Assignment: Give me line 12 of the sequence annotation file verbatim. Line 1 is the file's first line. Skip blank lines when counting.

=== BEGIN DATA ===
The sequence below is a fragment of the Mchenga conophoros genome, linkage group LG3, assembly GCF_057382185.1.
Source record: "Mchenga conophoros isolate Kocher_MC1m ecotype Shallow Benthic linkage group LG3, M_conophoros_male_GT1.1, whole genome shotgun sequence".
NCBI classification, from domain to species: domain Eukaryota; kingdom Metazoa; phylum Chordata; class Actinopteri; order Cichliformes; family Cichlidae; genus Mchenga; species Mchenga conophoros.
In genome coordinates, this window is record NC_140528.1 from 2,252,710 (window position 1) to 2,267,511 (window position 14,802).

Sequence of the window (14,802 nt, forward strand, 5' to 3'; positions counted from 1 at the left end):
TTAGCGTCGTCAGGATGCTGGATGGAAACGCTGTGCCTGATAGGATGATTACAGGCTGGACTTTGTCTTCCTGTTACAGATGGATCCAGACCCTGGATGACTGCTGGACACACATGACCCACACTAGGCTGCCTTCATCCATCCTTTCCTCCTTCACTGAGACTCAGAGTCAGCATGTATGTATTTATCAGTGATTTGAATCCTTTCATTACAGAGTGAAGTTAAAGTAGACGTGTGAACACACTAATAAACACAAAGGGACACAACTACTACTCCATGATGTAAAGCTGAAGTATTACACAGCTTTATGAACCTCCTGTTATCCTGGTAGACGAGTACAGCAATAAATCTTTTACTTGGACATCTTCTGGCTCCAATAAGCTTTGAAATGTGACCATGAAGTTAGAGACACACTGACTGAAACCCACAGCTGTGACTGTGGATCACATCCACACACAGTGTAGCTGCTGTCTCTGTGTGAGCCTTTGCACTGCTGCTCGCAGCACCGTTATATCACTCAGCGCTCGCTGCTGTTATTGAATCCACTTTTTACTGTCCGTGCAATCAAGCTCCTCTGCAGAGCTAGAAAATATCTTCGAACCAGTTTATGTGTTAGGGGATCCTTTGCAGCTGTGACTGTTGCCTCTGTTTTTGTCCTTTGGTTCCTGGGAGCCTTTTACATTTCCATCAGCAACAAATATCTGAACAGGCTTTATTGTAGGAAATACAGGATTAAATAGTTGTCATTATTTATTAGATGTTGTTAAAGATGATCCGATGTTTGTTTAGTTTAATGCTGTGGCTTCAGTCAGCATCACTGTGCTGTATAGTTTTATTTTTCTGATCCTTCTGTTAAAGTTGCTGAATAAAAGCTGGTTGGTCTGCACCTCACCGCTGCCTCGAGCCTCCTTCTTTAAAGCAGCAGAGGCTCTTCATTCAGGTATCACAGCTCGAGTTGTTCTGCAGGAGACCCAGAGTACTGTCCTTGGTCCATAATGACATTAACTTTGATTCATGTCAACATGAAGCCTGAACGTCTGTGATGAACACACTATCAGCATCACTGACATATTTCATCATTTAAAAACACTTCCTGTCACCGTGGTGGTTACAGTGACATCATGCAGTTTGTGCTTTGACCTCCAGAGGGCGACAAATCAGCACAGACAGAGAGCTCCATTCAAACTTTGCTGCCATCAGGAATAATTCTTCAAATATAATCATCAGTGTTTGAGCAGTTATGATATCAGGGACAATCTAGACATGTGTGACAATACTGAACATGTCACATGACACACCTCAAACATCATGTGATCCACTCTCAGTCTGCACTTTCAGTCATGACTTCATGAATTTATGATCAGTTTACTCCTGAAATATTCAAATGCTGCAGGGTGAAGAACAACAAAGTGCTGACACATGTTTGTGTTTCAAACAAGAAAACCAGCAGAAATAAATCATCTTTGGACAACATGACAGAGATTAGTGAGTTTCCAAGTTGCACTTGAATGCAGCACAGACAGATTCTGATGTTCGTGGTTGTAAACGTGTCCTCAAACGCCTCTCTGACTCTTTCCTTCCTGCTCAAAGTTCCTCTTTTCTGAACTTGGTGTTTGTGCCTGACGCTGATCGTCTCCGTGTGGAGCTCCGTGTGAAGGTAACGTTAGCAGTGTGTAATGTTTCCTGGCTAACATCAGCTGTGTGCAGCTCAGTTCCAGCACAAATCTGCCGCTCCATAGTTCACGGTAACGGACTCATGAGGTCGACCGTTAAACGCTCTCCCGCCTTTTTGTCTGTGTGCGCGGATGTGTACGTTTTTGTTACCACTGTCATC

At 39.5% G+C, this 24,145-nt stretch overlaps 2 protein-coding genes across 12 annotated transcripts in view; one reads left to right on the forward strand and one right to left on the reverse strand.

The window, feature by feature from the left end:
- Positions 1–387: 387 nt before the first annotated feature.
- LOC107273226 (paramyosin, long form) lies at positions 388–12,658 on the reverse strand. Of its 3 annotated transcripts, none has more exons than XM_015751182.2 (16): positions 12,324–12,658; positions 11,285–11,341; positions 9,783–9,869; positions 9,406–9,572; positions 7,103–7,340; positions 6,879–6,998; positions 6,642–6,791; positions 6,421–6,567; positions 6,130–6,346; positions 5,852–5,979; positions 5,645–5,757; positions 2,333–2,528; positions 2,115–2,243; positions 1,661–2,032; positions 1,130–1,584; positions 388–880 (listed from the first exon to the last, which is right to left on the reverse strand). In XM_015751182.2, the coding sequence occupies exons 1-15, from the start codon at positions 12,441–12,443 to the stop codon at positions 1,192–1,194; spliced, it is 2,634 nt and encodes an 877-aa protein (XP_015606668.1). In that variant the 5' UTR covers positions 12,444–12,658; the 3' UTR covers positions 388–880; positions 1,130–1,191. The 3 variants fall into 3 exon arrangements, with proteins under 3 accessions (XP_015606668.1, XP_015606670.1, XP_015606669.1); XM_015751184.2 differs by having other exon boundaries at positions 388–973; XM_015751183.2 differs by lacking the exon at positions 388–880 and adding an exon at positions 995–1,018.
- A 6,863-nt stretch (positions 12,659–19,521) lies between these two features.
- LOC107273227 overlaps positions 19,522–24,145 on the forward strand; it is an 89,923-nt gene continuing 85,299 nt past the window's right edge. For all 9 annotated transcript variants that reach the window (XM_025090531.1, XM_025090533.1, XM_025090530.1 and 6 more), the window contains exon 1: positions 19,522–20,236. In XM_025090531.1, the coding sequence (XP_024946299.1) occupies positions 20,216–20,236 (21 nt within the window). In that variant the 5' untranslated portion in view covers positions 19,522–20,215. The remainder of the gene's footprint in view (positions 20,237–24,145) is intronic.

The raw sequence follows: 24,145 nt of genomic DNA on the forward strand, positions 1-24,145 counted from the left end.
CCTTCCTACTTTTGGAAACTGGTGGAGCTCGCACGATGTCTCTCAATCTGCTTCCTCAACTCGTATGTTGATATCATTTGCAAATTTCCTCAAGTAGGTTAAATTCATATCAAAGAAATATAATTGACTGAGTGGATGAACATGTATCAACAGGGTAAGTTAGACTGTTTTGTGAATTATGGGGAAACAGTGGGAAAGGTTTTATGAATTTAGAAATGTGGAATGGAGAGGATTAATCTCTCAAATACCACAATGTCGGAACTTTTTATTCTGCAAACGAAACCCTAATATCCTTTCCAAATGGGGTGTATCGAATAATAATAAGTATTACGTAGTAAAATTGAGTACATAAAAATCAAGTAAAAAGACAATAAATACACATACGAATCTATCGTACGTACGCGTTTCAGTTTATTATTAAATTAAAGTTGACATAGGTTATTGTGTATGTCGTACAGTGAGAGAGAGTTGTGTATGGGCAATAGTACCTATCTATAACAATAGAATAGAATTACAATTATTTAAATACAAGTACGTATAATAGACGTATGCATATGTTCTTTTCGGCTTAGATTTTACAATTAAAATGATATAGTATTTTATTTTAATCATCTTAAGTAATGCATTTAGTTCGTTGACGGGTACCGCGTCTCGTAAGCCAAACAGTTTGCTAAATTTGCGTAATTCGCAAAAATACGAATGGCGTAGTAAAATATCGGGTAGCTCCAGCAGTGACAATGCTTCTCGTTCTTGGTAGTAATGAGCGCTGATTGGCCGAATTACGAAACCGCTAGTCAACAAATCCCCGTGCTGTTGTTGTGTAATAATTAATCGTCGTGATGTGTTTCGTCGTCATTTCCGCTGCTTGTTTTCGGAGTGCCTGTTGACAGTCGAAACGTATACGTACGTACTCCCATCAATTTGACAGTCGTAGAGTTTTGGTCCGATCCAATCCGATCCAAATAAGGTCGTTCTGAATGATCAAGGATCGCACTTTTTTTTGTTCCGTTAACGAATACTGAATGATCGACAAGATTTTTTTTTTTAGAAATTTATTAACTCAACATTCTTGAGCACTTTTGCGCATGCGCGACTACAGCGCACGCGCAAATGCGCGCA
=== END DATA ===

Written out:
- LOC107273227 overlaps positions 19,522–24,145 on the forward strand; it is an 89,923-nt gene continuing 85,299 nt past the window's right edge. For all 9 annotated transcript variants that reach the window (XM_025090531.1, XM_025090533.1, XM_025090530.1 and 6 more), the window contains exon 1: positions 19,522–20,236. In XM_025090531.1, the coding sequence (XP_024946299.1) occupies positions 20,216–20,236 (21 nt within the window). In that variant the 5' untranslated portion in view covers positions 19,522–20,215. The remainder of the gene's footprint in view (positions 20,237–24,145) is intronic.